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Project Engineering Steps to Supply a CRN Vessel

Each province or territory in Canada issues the Canadian Registration Number (CRN) by an authorized safety authority for pressure vessels and fittings that operate at a pressure rating greater than 15 psig. The CRN identifies that the design has been accepted and is registered for use in that province or territory.

1. The first step is to determine what province or provinces the equipment will be operating in. It is important to note that each province or territory has unique application criteria for CRN. If the equipment will be used in more than one province or territory, a separate CRN application is required. 

Timing is also discussed early in the project, so customers understand what is involved in the CRN application process. Upon determining the design and shipping requirements, it may take several weeks for the CRN number to be granted depending on the project complexity.

2. Next, approval drawings are developed for specific CRN parameters. Fittings, piping, and components need to be verified through detailed calculations or testing. Further, some provinces and territories require a PE (Professional Engineer) stamp. Documentation for drawings and materials is prepared in accordance with the requirements for the specific provincial CRN application.

3. Depending on the complexity of the vessel, the design verification may require changes and modifications. This involves back and forth consultation with both the customer and the reviewer of the registration. 

4. If required, our Quality Assurance team schedules and performs tests to comply with the vessel's certifications and prepares the testing and certification documents.

5. Finally, the CRN number is issued, and equipment only then can be shipped and placed in service.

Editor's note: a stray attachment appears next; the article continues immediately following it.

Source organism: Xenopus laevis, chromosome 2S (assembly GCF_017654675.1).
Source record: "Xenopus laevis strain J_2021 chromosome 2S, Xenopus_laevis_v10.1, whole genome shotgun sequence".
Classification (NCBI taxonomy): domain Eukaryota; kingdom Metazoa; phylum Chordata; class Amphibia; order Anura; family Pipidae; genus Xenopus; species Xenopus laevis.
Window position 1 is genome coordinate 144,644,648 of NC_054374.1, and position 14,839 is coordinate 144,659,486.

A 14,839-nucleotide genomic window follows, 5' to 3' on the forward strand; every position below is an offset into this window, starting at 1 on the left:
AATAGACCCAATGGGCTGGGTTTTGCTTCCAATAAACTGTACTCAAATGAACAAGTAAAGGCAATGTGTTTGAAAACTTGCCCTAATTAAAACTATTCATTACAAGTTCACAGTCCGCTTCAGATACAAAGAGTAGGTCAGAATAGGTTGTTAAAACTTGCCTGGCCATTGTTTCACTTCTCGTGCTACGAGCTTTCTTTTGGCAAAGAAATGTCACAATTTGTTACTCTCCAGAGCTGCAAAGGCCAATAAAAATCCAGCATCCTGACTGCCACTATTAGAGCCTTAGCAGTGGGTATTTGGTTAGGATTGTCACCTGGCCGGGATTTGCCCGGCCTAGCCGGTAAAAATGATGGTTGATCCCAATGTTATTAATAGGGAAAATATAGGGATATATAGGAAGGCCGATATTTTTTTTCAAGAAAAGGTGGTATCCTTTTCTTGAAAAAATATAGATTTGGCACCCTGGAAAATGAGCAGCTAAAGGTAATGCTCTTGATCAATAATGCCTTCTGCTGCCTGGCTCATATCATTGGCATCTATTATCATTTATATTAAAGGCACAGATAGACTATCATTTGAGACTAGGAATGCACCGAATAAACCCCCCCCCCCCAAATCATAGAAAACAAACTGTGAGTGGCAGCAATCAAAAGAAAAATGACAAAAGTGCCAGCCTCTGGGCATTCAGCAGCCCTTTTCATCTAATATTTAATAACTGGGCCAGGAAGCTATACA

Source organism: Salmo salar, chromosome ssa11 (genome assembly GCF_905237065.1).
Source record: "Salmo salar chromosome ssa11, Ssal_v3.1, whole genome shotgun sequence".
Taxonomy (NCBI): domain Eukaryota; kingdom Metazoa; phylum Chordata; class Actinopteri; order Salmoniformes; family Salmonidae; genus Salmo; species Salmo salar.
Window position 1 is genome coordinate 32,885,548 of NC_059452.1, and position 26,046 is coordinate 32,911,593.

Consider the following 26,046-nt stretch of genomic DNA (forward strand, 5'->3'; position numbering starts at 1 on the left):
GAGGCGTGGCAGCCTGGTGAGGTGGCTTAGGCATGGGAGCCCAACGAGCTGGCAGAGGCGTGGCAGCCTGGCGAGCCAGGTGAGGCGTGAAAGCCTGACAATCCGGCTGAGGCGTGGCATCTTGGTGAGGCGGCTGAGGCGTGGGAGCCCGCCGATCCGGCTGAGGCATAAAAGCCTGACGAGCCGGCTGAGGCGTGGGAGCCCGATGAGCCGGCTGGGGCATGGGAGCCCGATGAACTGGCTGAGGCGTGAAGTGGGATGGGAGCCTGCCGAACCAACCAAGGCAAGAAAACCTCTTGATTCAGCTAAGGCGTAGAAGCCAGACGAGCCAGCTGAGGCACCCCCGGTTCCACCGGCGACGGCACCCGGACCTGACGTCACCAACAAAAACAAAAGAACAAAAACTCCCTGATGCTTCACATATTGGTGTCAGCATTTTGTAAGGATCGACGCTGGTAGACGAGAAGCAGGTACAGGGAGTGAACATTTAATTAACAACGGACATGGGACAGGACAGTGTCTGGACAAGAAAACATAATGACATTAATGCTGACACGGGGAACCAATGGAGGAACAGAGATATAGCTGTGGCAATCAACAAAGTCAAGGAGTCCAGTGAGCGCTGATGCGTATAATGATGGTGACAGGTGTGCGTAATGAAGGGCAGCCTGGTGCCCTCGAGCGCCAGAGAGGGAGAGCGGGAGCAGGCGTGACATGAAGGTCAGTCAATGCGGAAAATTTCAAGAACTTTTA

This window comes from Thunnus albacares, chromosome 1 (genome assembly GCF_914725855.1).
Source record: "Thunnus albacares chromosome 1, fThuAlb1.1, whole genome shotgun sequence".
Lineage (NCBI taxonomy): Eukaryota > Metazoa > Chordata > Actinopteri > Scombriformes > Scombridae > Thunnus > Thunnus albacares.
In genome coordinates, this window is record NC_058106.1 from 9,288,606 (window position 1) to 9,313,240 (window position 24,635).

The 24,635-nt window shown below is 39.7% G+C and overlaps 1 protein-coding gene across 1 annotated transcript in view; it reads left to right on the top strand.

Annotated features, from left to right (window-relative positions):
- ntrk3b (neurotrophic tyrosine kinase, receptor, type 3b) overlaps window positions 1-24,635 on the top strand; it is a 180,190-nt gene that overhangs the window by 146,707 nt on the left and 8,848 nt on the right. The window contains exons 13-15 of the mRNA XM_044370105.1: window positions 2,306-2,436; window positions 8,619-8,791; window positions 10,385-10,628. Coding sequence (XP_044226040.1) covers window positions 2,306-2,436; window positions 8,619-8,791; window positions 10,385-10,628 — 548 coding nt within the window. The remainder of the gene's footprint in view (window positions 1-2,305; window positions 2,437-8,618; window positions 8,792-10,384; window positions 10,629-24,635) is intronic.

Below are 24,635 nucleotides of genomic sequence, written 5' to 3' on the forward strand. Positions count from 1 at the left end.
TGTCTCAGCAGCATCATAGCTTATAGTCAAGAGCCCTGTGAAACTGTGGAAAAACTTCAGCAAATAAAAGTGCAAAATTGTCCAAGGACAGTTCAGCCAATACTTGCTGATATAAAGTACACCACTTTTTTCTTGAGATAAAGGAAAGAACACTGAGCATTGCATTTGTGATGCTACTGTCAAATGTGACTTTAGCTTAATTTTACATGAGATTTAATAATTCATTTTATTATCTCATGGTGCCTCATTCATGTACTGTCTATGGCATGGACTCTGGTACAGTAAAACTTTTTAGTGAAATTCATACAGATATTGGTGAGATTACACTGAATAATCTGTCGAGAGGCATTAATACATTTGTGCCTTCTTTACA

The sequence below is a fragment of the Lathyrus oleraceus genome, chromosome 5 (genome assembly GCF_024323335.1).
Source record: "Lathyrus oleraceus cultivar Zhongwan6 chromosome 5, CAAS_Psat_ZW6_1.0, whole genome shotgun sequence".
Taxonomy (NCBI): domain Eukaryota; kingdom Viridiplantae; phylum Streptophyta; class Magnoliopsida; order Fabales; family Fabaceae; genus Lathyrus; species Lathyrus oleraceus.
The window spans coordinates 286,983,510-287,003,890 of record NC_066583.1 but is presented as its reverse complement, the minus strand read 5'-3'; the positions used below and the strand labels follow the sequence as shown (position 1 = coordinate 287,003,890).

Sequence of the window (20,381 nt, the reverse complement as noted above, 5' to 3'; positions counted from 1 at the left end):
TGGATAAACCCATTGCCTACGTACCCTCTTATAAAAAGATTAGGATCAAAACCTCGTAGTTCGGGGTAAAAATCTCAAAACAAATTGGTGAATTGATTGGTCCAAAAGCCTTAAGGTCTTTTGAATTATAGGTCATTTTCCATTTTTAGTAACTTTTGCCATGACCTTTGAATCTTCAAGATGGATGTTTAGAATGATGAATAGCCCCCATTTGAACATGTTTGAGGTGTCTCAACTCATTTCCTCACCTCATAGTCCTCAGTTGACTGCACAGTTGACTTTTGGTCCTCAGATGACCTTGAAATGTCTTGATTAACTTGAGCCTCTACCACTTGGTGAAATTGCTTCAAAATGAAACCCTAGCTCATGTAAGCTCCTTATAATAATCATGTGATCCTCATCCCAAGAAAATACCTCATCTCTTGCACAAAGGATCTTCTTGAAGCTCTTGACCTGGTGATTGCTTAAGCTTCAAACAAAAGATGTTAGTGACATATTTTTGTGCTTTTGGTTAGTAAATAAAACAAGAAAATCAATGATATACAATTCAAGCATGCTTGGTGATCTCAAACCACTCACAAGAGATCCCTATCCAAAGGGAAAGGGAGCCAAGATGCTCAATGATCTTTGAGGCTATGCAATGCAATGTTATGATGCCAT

Custom vessel manufacturing for industries and pressure vessel factions requiring compliance is what we do. There is a process for customer service and project engineering that we follow to get the correct solution with the defined compliance. Apache sales techs and engineers work with customers to explain this process and provide options when necessary to manage your custom vessel project.

Experience and reputation are significant when developing relationships with inspectors, agencies, and governing officials to keep the CRN registration process moving forward. Having exported to Canada for over 40 years, Apache’s small vessel and large tank team have extensive experience with Canadian regulatory requirements and documentation.


12 Engineering Steps to Ensure ASME Compliance for Custom Vessels

Custom vessel manufacturing to industries requiring compliance is what we do. There is a process for customer service and engineering that is required to get the custom vessel you require for your application. There are numerous specifications that will be required based on your process or level of compliance. Apache will work with you to explain and provide options in your vessel project. This collaborative effort will have to control cost and expedite timing for your custom vessel.